Eventually a vacationing couple from San Francisco pulls up and invites me into their car. They are driving around the entire island, and so not only will they get me to Hana (the town that most people turn around in), but they will also get me all the way to Kaupo (where the trailhead is).
Rob and Emily (a fellow writer of words on the internet – check her out at EmilyStyle) turned out to be fantastic companions. Along the Hana Highway we made stops at the Kahanu Garden, in the town of Hana for lunch, and even took a 4 mi / 6.4 km hike down the island’s Seven Sacred Pools trail for some waterfall action.
Past Hana the road becomes narrow and unpaved in places. Rental car companies discourage (or even prohibit) renters from driving their cars past Hana, but I say go for it (but you should definitely never listen to anything I tell you).
We slowly make our way over the Hana Highway’s many bridges, and before long we arrive at the Kaupo General Store. It is now almost five o’clock. My companions drop me off and continue their adventure around Maui, short a hitchhiker.
I head into the store to find out how ridiculously priced their beer is. At two dollars a bottle I am happy with what I find. I buy myself some much-needed beverages and candy bars.
Making myself comfortable on the porch I hear a terrible clicking noise coming from down the road. The noise draws closer and soon I can see a minivan limping its way down the road. The wounded van pulls up in front of the store and is joined by two other cars.
A large family from Illinois emerges from the cars, and long story short: they stand around for almost three hours attempting to find a tow (why they didn’t just leave one person with the broken car, I do not know).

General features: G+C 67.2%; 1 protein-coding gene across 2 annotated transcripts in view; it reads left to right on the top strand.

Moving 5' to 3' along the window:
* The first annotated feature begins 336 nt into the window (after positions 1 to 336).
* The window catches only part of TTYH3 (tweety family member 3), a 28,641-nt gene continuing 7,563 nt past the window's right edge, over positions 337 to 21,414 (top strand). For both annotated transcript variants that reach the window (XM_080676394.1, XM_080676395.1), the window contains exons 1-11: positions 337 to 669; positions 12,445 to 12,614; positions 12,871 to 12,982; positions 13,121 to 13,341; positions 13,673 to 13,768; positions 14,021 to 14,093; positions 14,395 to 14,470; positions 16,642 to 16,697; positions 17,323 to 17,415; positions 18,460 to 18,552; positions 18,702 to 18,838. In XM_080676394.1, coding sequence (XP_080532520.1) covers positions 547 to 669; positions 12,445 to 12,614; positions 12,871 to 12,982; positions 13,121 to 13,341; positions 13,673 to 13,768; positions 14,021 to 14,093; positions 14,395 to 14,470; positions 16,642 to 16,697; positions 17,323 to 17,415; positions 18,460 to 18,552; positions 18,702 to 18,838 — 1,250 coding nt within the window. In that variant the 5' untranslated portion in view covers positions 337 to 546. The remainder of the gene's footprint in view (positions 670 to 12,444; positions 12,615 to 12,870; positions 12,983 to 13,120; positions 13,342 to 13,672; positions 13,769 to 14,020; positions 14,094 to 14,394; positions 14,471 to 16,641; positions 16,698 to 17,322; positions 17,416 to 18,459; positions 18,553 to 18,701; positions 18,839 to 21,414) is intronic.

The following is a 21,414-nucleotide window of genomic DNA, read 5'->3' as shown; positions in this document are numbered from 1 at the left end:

Turns out that a tow costs $500 and they ultimately decide to just leave the car. I guess they should have listened to the rental car company.
The store’s owner tells me that I can sleep in front of the store, and invites me to hang out with the employees and neighbors as they drink and smoke on the porch.
A few hours after dark everyone heads home. I make my bed on the porch as the owner takes what feels like an hour to close up shop. Eventually she bids me goodnight and leaves me to sleep. I finally doze.
My slumber is short-lived. I am soon awoken by someone coming up onto the porch. I look up and see a child with a flashlight. They do not notice me, and I say nothing to alert them to my presence. What they are doing? I have no idea.
I close my eyes and ignore them, but am soon startled by a terrified scream and the sound of footsteps fleeing the scene. Guess they saw me.
“Sorry” they yell from afar.
“That’s alright,” I lie, as I once again drift off dreamland.
Apparently this kid was not sorry, because now, fully aware that I am sleeping on the porch, he proceeds to set off fireworks in the parking lot with his dad and a friend. This goes on for literally almost two hours.
Am I being intentionally tortured? Is this retribution for my scaring them? I should have just walked a mile down the road and slept on the peninsula jutting out into the ocean. The spectacle eventually comes to a close, and again, I slowly find sleep.
But what’s this?
A rumbling noise approaching the store, and soon a car pulling into the parking space in front of me. A tow truck is here to rescue the abandoned minivan. Fantastic. I am no towing expert, but these guys take an incredibly long time to get this car out of here. A solid forty minutes at least. However, they do an amazing job of being extra loud throughout the entire process.
I have no idea what time it is, but I am certain that I will not be getting as much sleep as I would like to have before my hike tomorrow morning.
Now, finally, mosquitos humming in my ears, I can, and finally do, fall asleep and stay asleep.
THE FUTURE: Haleakala Day 2: Up The Kaupo Gap Trail
THE FUTURER: Haleakala Day 3: Sliding Sands, Summits, & Swiss